(1) Bet She'an National Park
(3) Mount of Beatitudes
(4) Sea of Galilee
We now welcome you to...
Bet She'an National Park is the site of over 400 archaeologically-excavated acres from the Byzantine period. The ruins include the ancient city of Bet She'an-Scythopolis and the imposing Tel Bet She'an. Excavations were first carried out in Bet She'an in the 1920s; yet archaeologists have only uncovered about one tenth of the city's area.
If you are planning on going to Bet She'an solo (not in a tour group), we must warn you that the actual ruins are difficult to find even after you walk through the park's entrance. You can either take the free route and walk down hidden paths, through bushes and trees - OR you can ride the tram for a small fee. We recommend the latter, seeing as we wasted quite a bit of time trying to find the place on our own.
This 7,000 seat Roman Theater was built in the 21st century. The Bet She'an theater is known as the best-preserved ancient theater in Israel. All plays occurred in daylight, when the metropolis was the busiest. Though the walls were built in order to block out distractions from the busy city outside of the theater, can you imagine how loud the actors had to speak in this massive theater?
The lovely columns of Bet She'an.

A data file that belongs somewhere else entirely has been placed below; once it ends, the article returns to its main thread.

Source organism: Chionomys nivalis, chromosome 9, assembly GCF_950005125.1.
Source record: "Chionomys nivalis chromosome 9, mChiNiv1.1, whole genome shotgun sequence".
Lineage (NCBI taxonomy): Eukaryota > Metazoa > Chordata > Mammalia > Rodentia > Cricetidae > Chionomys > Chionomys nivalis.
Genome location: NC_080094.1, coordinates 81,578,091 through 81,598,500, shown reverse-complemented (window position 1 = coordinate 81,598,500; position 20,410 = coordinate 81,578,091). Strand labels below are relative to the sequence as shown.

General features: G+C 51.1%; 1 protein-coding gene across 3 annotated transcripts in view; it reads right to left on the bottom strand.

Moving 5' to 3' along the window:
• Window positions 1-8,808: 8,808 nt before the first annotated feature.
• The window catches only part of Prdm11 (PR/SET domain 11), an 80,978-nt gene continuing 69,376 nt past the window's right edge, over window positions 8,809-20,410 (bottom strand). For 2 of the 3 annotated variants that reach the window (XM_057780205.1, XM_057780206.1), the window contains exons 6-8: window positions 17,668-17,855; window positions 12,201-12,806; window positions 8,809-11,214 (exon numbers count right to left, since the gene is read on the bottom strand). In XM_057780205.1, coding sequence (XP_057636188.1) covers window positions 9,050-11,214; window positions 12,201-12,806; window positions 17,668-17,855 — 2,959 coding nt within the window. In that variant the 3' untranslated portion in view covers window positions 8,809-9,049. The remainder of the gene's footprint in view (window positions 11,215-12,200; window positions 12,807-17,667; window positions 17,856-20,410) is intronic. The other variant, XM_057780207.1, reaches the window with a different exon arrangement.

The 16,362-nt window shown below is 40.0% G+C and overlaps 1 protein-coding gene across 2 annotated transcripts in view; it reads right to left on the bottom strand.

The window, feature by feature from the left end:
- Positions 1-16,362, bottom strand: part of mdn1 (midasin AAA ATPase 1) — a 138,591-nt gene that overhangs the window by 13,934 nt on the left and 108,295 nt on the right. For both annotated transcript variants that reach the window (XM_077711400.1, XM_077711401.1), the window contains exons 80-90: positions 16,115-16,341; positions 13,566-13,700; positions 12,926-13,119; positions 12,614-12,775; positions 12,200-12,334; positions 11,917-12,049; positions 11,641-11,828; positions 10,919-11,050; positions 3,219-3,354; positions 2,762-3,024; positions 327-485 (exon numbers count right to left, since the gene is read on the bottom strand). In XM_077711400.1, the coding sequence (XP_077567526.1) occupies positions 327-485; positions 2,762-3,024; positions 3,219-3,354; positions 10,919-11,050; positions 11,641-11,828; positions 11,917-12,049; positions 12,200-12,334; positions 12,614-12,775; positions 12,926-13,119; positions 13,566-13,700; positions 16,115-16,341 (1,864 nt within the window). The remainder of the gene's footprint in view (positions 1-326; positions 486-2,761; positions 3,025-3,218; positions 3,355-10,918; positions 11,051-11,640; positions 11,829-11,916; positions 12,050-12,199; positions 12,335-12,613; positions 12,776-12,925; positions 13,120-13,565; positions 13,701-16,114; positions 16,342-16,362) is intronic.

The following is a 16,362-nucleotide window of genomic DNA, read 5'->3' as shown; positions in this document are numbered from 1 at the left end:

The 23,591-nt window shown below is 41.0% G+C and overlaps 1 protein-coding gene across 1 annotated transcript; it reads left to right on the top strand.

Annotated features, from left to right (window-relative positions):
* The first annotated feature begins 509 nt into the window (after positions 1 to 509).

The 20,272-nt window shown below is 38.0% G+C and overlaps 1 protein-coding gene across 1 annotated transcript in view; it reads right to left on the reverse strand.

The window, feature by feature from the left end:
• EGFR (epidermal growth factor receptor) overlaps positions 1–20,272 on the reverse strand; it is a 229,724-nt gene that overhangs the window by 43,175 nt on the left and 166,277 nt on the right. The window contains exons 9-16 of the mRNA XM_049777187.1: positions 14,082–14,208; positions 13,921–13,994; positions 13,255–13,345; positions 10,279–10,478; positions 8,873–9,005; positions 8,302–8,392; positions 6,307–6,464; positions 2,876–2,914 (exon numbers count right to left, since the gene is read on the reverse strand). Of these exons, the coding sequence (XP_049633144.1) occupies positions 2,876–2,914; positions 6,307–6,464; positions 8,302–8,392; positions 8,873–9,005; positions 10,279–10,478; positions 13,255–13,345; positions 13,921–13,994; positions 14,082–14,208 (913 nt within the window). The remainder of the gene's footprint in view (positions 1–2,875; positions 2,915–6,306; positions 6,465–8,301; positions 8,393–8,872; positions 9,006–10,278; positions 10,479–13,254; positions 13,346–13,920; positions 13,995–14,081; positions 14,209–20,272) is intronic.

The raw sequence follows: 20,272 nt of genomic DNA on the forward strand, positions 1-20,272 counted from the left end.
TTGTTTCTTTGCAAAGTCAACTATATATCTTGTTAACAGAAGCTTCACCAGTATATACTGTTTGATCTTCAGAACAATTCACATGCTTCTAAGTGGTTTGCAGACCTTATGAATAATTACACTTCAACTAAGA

The Western Bathhouses
- The bathhouse toilets - the bathhouse provided public toilets. The toilets pictured here are the remains. Toilet "paper" was a soft leaf attached to a twig. A channel of running water under the seats afforded drainage.
- Outlook into Western Bathhouses
- Entrance to Bathhouses - some of the facilities, such as this, faced an open courtyard paved with mosaic floors.
- We're pretty sure this was the king's latrine quarters. Don't hold us to that.
- Model of the Bathhouse - the bathhouse included a swimming pool, massage rooms, public toilets, and other conveniences.
- The outlook over Bet She'an. We had to climb many steps to get to this point. Well worth it! This, of course, was at the end of the hike.
- Sigma - a semicircular concourse of the Byzantine period, referred to as the Sigma in an inscription found at the site, surrounded by rooms opening onto it.
- Colored mosaics were displayed on the floors of the rooms. This one depicts Tyche, guardian goddess of the city, wearing a crown of city walls and holding a cornucopia.